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    You are here : Home » About MS » Causes of MS

    Causes of MS

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    Causes of MS?Inspite of the vast amounts of research which is still going on, no one yet knows what causes MS.

    What is known, however, is that MS is not contagious - you cannot catch it from someone.

    It is thought that various environmental factors may trigger an inborn susceptibility to MS. This is known as a genetic predisposition to the illness.

    This is different from a genetic or hereditary illness, which is directly passed on from parent to child. In the case of MS this does not happen. All that having a family member with MS does is increases your likelihood of developing MS from around 1 in 1000 to around 1 in 50. It therefore makes you more predisposed to the illness but it is still highly unlikely that you will actually develop it. Also if MS were a genetic illness, then in the case of identical twins (who have an identical genetic make up), if one twin developed MS, then we would expect the other one to get MS too. In actual fact though only 20-30% of all identical twins both develop MS. That is why there are thought to be various environmental factors also involved in the development of MS in these genetically susceptible individuals.

    Possible Causes

    Amongst other environmental factors, which could trigger this attack, are diet, stress, trauma, nutrition, hormones, and sunshine and vitamin D or latitude. Such factors may cause this inappropriate activity of the immune system - the body's defence mechanism - causing the destruction of myelin. Factors associated with MS may be more likely to occur in Northern Europe, Canada, the Northern States of the USA, New Zealand and Tasmania since these are the places where the incidence of MS is highest.

    MS an "autoimmune" illness?

    Current conventional thinking suggests MS results from an autoimmune process in which immune cells (T cells) mistake myelin, the fatty coating around nerve cell fibres in the brain & spinal chord, for a foreign invader and attack it.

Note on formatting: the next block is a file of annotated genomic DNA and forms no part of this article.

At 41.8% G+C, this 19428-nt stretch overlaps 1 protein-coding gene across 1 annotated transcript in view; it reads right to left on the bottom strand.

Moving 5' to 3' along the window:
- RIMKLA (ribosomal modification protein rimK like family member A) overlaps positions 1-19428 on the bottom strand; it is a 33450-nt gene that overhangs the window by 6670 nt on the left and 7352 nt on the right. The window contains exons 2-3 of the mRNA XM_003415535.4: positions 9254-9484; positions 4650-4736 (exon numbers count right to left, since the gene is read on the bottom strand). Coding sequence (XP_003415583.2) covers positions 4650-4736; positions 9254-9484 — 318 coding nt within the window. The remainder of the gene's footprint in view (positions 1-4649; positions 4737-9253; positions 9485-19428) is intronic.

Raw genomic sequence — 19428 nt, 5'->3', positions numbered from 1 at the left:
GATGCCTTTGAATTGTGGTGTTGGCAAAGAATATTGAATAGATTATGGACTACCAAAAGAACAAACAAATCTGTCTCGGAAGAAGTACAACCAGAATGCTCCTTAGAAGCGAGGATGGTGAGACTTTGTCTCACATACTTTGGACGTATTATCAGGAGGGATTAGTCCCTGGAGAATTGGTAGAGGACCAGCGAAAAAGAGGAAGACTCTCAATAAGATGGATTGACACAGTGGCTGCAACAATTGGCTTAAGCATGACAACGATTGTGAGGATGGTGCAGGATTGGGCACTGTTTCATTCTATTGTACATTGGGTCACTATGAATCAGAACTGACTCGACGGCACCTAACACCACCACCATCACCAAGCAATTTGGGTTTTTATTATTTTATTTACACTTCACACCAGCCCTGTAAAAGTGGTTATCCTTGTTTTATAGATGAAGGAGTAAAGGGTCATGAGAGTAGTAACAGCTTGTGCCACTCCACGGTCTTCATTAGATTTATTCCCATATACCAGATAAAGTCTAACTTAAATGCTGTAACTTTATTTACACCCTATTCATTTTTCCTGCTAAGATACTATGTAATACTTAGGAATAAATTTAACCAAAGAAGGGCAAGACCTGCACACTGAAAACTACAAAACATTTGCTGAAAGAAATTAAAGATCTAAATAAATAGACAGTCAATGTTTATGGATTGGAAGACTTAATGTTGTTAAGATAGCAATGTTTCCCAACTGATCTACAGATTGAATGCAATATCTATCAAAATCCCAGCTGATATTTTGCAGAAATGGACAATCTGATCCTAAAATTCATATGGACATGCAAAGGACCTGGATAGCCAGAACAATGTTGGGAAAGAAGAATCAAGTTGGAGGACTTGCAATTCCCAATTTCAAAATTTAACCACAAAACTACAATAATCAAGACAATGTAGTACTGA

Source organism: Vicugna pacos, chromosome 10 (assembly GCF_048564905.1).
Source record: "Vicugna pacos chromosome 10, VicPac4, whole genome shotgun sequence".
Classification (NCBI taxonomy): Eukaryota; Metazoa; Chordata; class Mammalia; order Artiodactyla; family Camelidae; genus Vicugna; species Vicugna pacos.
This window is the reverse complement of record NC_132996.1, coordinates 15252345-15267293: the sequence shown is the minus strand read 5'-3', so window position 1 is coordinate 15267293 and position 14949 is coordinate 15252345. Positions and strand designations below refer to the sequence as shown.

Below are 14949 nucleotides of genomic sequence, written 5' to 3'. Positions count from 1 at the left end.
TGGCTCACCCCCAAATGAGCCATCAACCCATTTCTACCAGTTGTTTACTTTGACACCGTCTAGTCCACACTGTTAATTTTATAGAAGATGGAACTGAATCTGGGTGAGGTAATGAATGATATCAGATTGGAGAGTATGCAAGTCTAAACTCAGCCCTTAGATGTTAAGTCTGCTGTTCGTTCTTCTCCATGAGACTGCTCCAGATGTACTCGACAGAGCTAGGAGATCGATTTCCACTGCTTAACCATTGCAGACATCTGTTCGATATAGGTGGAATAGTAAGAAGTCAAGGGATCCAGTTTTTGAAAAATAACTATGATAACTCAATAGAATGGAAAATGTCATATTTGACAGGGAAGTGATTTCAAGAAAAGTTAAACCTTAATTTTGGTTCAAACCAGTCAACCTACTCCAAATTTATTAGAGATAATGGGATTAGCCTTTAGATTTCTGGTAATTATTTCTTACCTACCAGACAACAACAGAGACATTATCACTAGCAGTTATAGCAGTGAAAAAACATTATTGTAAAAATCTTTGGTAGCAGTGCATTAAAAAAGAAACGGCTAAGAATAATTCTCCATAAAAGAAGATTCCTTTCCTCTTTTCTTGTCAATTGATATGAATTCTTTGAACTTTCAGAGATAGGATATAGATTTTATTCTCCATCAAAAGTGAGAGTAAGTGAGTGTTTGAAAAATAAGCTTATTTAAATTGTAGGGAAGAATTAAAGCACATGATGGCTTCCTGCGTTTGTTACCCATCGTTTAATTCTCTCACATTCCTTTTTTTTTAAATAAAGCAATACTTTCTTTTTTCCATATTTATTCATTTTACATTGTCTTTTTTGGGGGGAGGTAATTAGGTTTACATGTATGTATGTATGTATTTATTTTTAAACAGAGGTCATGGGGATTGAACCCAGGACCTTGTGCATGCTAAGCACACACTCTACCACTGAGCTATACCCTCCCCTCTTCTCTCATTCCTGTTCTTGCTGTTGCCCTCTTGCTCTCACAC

The autoimmune attack is believed to occur through a process called "Molecular Mimicry".

    "Molecular mimicry" means that part of a molecule of a given protein closely resembles a part of another totally different protein. Because one protein can mimic another in this way the immune system can think it is attacking a foreign body when in actual it is actually self-tissue it is attacking. The reason why and as to how this process occurs is not yet known.

    A viral trigger may play a role in the cause of MS in some way.

    Although no specific viral triggers have yet been isolated it suspected that infection with one or more childhood illnesses (e.g. Epstein-Barr, [human herpes virus 6] HHV-6) could be involved in the development of MS in later life.

    Chronic cerebrospinal venous insufficiency (CCSVI)

    During 2009 a new theory on the possible cause of multiple sclerosis was reported by Dr Paolo Zamboni, Director Vascular Diseases Center, University of Ferrara, Italy.

    Further clinical trials are in process to verify Dr. Zamboni's CCSVI theory in relation to MS and  the proposed "Liberation Procedure" treatment.

    For more information on CCSVI and the "Liberation Procedure" treatment please visit the MSRC's CCSVI pages and the Chronic Cerebrospinal Venous Insufficiency (CCSVI) Research page

    Many influential people disagree over the possible causes of MS. Views deemed controversial by some, are thought by others to be close to the truth.

    Further Information

  • Research into possible causes of MS

  • © Multiple Sclerosis Resource Centre (MSRC)

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